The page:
Share this article

print logo

State Police union head asks comptroller to reverse ruling on helicopter

ALBANY – The head of the union representing 3,800 state troopers has asked state Comptroller Thomas DiNapoli to overturn the recent decision by his office to reject the purchase of a no-bid, $12.5 million contract for a new helicopter for State Police.

The used helicopter, a Sikorsky S76-D, would be used for a variety of purposes, including shuttling Gov. Andrew Cuomo around parts of the state.

“It is crucial that this contract be approved as this acquisition is vital to the safety and security of the members of the New York State Police and the passengers and public who rely on these aircraft,’’ Thomas Mungeer, president of the Police Benevolent Association of the New York State Troopers union, wrote in a letter to DiNapoli on Monday.

The letter was obtained by The Buffalo News; the union declined comment.

DiNapoli’s office rejected the helicopter contract late last month, saying the State Police had not fully justified the cost or explained how it intends to modify the aircraft’s interior – from its present “deluxe VIP interior group" configuration being offered by Sikorsky to the state – for other missions, such as medevac and search and rescue.

Cuomo administration officials have insisted the matter is not over, and they are still seeking to resolve issues with the comptroller’s office.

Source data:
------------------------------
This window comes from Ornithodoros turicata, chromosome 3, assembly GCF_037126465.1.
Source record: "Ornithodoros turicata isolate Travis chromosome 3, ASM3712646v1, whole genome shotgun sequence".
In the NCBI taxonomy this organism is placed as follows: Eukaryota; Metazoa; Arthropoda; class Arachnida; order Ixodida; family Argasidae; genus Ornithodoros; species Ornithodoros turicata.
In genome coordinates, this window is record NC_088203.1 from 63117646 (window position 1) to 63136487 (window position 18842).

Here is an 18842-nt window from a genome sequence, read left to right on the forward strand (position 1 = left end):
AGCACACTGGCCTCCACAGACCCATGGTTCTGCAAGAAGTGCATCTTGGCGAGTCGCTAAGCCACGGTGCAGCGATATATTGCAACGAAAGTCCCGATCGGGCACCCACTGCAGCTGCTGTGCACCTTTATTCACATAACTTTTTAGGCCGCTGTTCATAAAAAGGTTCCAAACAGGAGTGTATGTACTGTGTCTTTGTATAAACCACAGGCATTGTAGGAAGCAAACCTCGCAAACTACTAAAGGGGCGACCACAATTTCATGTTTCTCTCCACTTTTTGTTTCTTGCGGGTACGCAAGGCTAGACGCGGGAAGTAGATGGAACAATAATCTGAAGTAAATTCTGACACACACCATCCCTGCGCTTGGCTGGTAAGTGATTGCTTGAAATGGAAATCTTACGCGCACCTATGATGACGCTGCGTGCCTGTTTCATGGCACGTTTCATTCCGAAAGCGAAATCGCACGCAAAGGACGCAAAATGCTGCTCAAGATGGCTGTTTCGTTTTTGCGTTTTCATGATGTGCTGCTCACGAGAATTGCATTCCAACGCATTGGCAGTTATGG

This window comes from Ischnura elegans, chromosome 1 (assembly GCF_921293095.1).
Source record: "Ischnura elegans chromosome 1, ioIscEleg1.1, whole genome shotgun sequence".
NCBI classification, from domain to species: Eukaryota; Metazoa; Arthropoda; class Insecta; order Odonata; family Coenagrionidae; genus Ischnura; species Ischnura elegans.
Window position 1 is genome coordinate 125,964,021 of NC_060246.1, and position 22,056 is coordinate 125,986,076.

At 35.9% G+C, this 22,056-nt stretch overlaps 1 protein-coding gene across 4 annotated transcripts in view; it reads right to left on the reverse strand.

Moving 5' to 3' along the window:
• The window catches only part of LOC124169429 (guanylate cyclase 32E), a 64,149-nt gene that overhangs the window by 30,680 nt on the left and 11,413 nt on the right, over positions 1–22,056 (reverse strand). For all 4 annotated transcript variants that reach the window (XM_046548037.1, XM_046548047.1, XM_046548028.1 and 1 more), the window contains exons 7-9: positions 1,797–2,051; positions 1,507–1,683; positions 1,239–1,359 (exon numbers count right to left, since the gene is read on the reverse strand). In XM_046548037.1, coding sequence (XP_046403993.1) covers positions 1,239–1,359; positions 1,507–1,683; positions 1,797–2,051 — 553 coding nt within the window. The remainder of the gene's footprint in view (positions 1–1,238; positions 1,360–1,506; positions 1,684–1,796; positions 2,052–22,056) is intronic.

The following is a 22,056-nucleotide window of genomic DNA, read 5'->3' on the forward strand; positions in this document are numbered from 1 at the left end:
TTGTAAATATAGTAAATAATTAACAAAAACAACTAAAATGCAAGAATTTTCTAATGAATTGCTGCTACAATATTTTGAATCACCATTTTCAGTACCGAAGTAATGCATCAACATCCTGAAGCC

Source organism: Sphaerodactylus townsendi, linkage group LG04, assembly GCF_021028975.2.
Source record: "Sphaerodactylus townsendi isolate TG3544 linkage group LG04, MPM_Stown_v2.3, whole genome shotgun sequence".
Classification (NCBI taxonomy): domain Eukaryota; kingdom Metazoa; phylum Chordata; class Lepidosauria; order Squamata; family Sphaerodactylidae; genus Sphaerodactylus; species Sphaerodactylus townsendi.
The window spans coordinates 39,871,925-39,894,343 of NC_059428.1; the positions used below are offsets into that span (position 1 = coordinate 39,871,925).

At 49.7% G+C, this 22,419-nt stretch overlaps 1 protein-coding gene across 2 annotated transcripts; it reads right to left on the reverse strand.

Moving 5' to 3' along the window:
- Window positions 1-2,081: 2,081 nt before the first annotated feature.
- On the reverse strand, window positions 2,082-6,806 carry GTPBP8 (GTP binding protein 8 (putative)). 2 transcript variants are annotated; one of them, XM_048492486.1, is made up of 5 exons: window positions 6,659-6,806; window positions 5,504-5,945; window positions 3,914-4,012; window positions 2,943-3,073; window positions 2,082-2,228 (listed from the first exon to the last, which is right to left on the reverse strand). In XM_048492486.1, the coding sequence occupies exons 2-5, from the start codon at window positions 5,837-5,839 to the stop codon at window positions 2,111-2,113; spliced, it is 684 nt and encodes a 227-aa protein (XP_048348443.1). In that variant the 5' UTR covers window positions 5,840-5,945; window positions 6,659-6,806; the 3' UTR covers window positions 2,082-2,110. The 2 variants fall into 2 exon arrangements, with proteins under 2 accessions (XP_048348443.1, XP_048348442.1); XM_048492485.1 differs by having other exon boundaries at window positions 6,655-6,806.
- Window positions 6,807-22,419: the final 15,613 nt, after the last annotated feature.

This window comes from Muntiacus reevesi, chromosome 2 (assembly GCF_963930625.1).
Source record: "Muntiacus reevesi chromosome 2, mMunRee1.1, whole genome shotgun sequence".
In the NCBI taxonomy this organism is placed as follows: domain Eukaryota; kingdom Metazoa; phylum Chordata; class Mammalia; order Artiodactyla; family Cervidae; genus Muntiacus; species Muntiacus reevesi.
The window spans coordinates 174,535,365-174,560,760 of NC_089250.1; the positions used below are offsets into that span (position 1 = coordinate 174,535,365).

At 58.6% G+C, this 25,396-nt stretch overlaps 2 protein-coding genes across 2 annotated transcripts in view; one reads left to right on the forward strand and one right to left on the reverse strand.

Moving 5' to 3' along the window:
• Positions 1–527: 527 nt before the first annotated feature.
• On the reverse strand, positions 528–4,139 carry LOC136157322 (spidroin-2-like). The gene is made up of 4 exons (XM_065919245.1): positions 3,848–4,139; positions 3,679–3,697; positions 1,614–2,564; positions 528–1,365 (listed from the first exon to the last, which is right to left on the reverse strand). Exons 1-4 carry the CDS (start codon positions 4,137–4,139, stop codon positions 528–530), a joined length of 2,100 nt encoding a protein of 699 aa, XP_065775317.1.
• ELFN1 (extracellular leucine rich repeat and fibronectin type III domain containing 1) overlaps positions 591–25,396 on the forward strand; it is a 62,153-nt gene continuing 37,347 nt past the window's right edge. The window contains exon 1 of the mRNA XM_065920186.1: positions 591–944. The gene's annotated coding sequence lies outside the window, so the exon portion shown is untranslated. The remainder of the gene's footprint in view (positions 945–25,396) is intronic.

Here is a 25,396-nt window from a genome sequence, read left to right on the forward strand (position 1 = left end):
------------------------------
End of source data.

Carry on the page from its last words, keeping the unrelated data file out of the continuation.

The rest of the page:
Mungeer noted that State Police operates one helicopter short since the forced landing damaged one of its Bell aircraft.

“The situation has added considerable stress and wear and tear on the remaining helicopters, as evidenced by the sharp increase in emergency landings over the past year,’’ Mungeer said, of the agency’s existing helicopter fleet.

In his letter to DiNapoli, he noted, as the agency has as well, that the State Police has not purchased a helicopter since 2002 and that one aircraft in its fleet is as old as 53 years.

“The situation puts the safety of our members at risk and is not acceptable,’’ Mungeer wrote DiNapoli.

Jennifer Freeman, a DiNapoli spokeswoman, said: "Our job is to evaluate whether an entity has done its due diligence, which did not happen in this case. We appreciate getting feedback from the groups affected, such as the PBA. However, we have a number of remaining questions on this procurement and are still waiting to receive written documentation and information to address our concerns. We are an independent agency charged with protecting the taxpayers, and we don't rubber stamp contracts."

There are no comments - be the first to comment